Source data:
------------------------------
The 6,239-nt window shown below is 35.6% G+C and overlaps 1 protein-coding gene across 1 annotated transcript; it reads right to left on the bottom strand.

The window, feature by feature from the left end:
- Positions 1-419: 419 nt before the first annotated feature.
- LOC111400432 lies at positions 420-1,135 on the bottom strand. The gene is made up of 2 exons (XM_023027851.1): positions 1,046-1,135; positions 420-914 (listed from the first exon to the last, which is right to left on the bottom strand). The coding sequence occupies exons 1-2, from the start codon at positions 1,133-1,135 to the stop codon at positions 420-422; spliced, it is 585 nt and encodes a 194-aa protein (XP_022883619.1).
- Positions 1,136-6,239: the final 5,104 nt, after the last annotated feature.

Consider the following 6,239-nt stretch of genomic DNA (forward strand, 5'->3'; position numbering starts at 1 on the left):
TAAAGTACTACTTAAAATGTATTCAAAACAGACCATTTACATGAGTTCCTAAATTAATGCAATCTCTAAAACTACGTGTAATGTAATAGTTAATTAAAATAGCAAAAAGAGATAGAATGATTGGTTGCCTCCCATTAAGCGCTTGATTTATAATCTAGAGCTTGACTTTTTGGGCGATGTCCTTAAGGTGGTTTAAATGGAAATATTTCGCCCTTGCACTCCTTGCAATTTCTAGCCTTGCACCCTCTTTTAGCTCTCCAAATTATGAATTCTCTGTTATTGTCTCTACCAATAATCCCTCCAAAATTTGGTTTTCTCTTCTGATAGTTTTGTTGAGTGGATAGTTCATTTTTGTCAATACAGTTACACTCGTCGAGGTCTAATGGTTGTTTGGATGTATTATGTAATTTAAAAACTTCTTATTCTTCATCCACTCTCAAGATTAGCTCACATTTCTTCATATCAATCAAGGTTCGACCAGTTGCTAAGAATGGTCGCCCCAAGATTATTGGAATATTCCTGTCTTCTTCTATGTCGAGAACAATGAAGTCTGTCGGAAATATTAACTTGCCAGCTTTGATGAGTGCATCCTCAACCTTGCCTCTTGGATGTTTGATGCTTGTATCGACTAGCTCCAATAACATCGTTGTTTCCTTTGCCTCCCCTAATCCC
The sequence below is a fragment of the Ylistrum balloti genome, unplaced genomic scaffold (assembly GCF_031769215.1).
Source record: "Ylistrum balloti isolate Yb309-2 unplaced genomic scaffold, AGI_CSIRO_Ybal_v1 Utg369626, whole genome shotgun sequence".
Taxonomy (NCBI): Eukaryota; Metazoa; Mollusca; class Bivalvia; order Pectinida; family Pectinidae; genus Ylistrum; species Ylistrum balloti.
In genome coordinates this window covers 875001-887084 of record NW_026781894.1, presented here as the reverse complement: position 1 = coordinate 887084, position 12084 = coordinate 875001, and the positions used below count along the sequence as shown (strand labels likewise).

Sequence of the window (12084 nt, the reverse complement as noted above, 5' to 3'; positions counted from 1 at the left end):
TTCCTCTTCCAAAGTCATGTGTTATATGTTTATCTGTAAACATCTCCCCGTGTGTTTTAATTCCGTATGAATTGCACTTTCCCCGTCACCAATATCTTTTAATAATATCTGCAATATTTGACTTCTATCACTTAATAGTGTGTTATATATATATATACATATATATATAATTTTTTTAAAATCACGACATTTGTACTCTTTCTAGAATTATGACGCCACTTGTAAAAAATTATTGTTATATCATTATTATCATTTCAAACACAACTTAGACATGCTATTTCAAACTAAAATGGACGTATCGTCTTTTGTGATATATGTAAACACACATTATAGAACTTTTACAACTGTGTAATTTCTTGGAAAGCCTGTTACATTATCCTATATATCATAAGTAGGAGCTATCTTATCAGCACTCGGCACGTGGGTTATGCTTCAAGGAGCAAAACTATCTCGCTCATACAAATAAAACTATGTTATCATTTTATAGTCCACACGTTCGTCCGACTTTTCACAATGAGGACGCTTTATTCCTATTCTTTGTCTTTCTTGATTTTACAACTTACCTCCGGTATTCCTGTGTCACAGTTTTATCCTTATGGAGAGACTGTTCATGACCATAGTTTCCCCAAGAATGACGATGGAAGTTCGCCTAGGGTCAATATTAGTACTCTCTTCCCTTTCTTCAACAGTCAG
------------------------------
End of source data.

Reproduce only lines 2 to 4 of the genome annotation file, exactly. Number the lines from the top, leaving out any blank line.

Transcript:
The window, feature by feature from the left end:
- Positions 1-419: 419 nt before the first annotated feature.
- LOC111400432 lies at positions 420-1,135 on the bottom strand. The gene is made up of 2 exons (XM_023027851.1): positions 1,046-1,135; positions 420-914 (listed from the first exon to the last, which is right to left on the bottom strand). The coding sequence occupies exons 1-2, from the start codon at positions 1,133-1,135 to the stop codon at positions 420-422; spliced, it is 585 nt and encodes a 194-aa protein (XP_022883619.1).